The life of a 'Gypsy'http://www.jpost.com/servlet/Satellite?cid=1150885866229&pagename=JPost%2FJPArticle%2FShowFullIVAN IVANOV, THE JERUSALEM POSTJun. 27, 2006I am what many people call a "Gypsy." I prefer the term "Roma." There are more than 10 million of us across Europe. The vast majority of us live in Third World conditions - denied access to adequate housing, health care, and education.I was born in a provincial town in Bulgaria in the late 1960s, when, like the reacst of Eastern Europe, the country was under Communist rule. The Party recognized no ethnic minorities - we were all, formally, equal. Indeed, we were so equal that the government gave many of us new, Bulgarian names. One day, when I was a teenager named Husni, my name became Ivan.But we were not equal. Roma lived in segregated ghettos. We were second-class citizens.One of my clearest early childhood memories is of my father telling my younger sister and me, "Education is the key to success." He said, "If you want to be accepted as equals by Gadje [non-Roma], you must be better educated than they are. This is not easy. But if you succeed, this will change not only your life but also the lives of many of your people."Education is the only way out of the ghetto for many Roma. But in societies like Bulgaria, where prejudice is rampant, Roma have to fight for equal schooling.Most of the children I grew up with received an inferior education that did not train them for university or skilled jobs. They are either unemployed or working as unskilled laborers in Bulgaria or in the black market abroad. By contrast, in large part because of my father, I managed to complete high school, then medical school, and become a general practitioner.By the early 1990's, Bulgaria had changed. The transition to democracy promised freedom and prosperity to all who had suffered in communism's stranglehold. Yet the Roma found themselves losers of the democratic transformation. Their situation, always tenuous, dramatically worsened. Their poor schooling left them ill equipped for the new economy. The communist dogma was shattered, but so was the pretense that we were all equals in a homogenous society. The government allowed employment discrimination to go unchecked, leaving the majority of Roma without jobs, and communities were plunged deeper into poverty.I OBTAINED a law degree to help advocate for members of my community. Today, I live and work in Brussels, where I lead an organization that advises the European Union and national governments on Roma-related policies. I support my family and have achieved fulfillment in my career. But I am an exception.It is because of the importance of education in making me an exception that I am so deeply troubled by a recent decision of the European Court of Human Rights.The case was brought by 18 Roma children from the city of Ostrava in the Czech Republic who had been assigned to special remedial schools for the "mentally deficient." In Central and Eastern Europe, Roma are often unfairly placed in these special schools, which provide sub-par education that all but guarantees a life of poverty and manual labor.I served as one of the lawyers for the children. The evidence showed that more than half of the Roma children in Ostrava were placed in special schools, and that more than half of the population of special schools was Roma. All told, Roma children in Ostrava are more than 27 times more likely than non-Roma to be placed in such schools.This is not a unique situation. Far from it. The same disproportionate patterns of school assignment exist throughout much of Central and Eastern Europe. As a United Nations expert body has declared, this is racial segregation, plain and simple.But the Court was unmoved. Its judgment recognized that the claimants raised "a number of serious arguments," and that the education system in Ostrava perpetuated racial segregation. But the Court ruled that, absent a showing of actual racial bias in the minds of testers and administrators - virtually impossible to prove - the perva[...]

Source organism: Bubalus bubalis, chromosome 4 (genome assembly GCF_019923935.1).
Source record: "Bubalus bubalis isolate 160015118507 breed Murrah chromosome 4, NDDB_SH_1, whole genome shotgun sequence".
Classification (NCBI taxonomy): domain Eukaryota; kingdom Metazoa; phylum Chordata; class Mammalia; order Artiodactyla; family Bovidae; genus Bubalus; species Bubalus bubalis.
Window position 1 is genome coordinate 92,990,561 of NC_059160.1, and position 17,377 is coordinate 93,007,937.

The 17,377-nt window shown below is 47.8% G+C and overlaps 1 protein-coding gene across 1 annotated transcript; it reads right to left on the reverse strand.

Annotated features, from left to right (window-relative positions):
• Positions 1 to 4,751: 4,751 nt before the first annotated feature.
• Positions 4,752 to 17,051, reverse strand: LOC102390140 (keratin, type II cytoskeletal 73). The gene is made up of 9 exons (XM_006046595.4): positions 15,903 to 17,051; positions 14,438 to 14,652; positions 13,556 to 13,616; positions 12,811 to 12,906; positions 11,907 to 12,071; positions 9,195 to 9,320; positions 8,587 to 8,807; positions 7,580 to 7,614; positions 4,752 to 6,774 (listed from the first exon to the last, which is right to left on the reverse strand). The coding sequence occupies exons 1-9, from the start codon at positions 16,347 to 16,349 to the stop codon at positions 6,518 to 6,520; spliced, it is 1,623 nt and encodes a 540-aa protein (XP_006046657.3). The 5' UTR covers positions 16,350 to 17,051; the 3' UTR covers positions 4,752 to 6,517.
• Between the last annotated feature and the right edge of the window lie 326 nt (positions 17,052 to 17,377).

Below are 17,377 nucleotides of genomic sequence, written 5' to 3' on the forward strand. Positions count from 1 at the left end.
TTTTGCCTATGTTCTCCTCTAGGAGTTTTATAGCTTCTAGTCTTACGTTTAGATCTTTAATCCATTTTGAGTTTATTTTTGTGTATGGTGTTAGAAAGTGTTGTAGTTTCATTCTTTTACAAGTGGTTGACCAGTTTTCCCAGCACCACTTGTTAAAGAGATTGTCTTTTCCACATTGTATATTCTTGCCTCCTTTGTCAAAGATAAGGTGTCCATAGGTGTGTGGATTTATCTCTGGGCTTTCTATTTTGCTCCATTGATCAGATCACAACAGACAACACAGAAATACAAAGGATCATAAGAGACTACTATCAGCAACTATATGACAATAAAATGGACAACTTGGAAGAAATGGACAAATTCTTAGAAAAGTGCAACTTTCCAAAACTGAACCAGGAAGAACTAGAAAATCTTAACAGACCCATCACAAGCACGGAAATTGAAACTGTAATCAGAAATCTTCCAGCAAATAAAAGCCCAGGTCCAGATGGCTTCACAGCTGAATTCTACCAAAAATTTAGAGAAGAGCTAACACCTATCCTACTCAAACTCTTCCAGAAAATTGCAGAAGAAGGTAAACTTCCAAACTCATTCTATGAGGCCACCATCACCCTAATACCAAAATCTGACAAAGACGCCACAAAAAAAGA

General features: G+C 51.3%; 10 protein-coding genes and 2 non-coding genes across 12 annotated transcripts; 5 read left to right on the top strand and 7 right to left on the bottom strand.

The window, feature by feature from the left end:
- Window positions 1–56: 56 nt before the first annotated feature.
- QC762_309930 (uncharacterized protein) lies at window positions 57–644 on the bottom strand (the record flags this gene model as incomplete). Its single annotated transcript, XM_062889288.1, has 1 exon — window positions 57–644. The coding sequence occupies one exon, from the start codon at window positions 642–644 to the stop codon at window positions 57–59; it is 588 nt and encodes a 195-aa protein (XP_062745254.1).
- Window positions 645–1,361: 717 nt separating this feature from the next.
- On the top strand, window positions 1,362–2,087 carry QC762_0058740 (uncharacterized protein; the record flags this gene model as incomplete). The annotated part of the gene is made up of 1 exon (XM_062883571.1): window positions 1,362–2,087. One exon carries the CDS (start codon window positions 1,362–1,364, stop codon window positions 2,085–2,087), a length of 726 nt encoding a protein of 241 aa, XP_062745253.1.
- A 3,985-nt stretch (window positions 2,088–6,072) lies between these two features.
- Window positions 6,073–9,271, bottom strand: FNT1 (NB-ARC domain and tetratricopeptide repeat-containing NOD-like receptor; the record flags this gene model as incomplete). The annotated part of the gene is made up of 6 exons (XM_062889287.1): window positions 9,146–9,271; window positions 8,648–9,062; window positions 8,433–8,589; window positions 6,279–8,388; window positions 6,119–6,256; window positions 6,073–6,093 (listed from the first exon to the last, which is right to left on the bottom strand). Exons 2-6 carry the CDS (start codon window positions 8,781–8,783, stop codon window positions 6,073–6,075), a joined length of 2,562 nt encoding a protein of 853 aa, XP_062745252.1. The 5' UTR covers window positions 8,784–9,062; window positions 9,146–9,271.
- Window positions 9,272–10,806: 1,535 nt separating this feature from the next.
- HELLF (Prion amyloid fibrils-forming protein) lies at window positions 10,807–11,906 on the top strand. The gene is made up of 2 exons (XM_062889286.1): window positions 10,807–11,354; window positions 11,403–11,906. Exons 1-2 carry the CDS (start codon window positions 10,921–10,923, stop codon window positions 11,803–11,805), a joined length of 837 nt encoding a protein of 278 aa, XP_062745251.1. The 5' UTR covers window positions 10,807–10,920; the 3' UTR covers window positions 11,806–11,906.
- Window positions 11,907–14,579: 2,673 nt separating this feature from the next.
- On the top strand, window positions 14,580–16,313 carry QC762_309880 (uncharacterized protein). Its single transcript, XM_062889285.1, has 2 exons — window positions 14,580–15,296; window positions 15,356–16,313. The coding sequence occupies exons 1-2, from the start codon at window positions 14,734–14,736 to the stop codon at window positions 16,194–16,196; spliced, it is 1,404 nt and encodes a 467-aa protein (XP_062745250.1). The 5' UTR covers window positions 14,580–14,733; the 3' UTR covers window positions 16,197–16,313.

using eBay to help